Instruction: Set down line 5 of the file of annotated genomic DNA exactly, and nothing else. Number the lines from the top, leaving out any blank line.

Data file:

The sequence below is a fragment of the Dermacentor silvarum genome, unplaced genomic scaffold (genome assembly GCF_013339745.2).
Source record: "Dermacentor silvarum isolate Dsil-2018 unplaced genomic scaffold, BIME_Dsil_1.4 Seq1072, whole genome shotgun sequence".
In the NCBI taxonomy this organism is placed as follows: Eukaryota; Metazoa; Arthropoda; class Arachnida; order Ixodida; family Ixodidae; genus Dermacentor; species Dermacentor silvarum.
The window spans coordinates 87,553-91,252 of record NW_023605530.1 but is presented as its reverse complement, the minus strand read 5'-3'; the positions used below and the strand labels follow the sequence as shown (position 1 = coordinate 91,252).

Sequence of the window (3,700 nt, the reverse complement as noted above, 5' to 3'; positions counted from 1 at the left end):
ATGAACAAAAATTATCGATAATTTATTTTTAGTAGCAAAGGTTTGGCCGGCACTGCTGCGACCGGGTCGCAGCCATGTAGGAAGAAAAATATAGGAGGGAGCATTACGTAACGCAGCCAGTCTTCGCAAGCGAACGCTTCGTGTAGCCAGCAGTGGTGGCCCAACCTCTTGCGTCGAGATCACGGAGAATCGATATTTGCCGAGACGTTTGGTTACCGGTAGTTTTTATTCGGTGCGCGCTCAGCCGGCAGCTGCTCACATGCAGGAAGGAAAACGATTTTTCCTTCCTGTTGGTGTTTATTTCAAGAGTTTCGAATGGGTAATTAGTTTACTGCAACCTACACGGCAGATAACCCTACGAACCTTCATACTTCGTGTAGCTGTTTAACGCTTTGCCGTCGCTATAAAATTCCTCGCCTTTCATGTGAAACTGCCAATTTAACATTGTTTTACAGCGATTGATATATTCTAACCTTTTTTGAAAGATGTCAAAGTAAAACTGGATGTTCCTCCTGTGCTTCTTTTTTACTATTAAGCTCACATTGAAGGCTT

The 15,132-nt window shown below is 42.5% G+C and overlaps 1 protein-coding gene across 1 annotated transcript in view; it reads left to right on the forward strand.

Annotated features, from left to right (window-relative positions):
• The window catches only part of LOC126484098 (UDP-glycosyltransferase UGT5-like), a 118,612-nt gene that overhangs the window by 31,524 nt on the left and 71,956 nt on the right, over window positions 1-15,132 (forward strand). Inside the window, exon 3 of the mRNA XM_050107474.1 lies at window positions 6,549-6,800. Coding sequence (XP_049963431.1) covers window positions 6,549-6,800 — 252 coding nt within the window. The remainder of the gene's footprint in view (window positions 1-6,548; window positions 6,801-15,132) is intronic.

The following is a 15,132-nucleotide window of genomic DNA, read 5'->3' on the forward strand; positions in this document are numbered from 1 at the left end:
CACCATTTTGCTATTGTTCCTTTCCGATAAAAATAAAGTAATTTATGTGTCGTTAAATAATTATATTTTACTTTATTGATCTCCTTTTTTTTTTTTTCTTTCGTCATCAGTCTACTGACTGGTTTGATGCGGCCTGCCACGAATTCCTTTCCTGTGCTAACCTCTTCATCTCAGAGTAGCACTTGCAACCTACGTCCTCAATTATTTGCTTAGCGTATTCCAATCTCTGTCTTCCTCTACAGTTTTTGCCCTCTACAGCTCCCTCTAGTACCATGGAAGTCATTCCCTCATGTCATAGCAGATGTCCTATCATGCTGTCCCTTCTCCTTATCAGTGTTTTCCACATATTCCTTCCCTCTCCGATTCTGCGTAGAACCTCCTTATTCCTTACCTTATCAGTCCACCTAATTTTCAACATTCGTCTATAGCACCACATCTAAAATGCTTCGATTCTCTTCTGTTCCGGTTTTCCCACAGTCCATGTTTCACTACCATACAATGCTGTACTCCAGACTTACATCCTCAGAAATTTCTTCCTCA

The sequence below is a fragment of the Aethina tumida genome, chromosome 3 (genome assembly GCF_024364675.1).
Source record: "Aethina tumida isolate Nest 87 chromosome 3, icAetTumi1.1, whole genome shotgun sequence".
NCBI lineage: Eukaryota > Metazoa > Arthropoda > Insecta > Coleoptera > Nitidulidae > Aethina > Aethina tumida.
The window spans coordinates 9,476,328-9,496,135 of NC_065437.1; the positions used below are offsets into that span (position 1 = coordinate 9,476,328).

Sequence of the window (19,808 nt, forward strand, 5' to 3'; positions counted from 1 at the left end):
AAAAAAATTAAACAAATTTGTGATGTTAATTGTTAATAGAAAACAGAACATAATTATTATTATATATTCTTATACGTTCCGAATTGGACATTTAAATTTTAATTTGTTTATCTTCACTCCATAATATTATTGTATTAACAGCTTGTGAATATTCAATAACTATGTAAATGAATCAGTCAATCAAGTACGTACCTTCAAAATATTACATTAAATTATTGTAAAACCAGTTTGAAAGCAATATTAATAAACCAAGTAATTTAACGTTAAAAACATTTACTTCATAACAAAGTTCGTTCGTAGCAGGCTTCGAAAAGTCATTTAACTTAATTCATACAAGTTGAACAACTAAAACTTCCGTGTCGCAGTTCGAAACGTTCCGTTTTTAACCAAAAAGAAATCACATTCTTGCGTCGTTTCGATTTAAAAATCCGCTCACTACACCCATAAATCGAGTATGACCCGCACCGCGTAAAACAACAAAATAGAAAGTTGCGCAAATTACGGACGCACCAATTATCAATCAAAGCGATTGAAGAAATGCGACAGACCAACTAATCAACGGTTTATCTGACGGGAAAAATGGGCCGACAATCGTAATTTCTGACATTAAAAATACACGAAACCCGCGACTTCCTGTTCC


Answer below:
Sequence of the window (3,700 nt, the reverse complement as noted above, 5' to 3'; positions counted from 1 at the left end):